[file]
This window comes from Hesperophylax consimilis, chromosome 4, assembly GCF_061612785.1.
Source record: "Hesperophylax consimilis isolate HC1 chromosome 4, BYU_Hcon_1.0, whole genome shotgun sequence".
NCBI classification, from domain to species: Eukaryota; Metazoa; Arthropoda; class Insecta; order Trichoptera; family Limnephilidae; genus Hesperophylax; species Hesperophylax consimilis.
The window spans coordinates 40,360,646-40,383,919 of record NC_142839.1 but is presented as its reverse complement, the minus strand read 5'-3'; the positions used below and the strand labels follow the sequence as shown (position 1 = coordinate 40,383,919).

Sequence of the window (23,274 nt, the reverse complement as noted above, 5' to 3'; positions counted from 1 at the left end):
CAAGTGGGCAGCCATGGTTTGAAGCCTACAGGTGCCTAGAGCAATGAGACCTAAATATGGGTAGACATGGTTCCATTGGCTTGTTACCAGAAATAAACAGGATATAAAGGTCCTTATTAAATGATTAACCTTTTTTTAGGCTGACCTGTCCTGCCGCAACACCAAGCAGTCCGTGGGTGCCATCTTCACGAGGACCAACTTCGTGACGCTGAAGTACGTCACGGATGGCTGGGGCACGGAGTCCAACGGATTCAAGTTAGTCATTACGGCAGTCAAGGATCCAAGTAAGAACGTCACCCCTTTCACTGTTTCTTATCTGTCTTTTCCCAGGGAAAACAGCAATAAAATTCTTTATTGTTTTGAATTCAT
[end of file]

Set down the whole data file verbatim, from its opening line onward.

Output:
This window comes from Hesperophylax consimilis, chromosome 4, assembly GCF_061612785.1.
Source record: "Hesperophylax consimilis isolate HC1 chromosome 4, BYU_Hcon_1.0, whole genome shotgun sequence".
NCBI classification, from domain to species: Eukaryota; Metazoa; Arthropoda; class Insecta; order Trichoptera; family Limnephilidae; genus Hesperophylax; species Hesperophylax consimilis.
The window spans coordinates 40,360,646-40,383,919 of record NC_142839.1 but is presented as its reverse complement, the minus strand read 5'-3'; the positions used below and the strand labels follow the sequence as shown (position 1 = coordinate 40,383,919).

Sequence of the window (23,274 nt, the reverse complement as noted above, 5' to 3'; positions counted from 1 at the left end):
CAAGTGGGCAGCCATGGTTTGAAGCCTACAGGTGCCTAGAGCAATGAGACCTAAATATGGGTAGACATGGTTCCATTGGCTTGTTACCAGAAATAAACAGGATATAAAGGTCCTTATTAAATGATTAACCTTTTTTTAGGCTGACCTGTCCTGCCGCAACACCAAGCAGTCCGTGGGTGCCATCTTCACGAGGACCAACTTCGTGACGCTGAAGTACGTCACGGATGGCTGGGGCACGGAGTCCAACGGATTCAAGTTAGTCATTACGGCAGTCAAGGATCCAAGTAAGAACGTCACCCCTTTCACTGTTTCTTATCTGTCTTTTCCCAGGGAAAACAGCAATAAAATTCTTTATTGTTTTGAATTCAT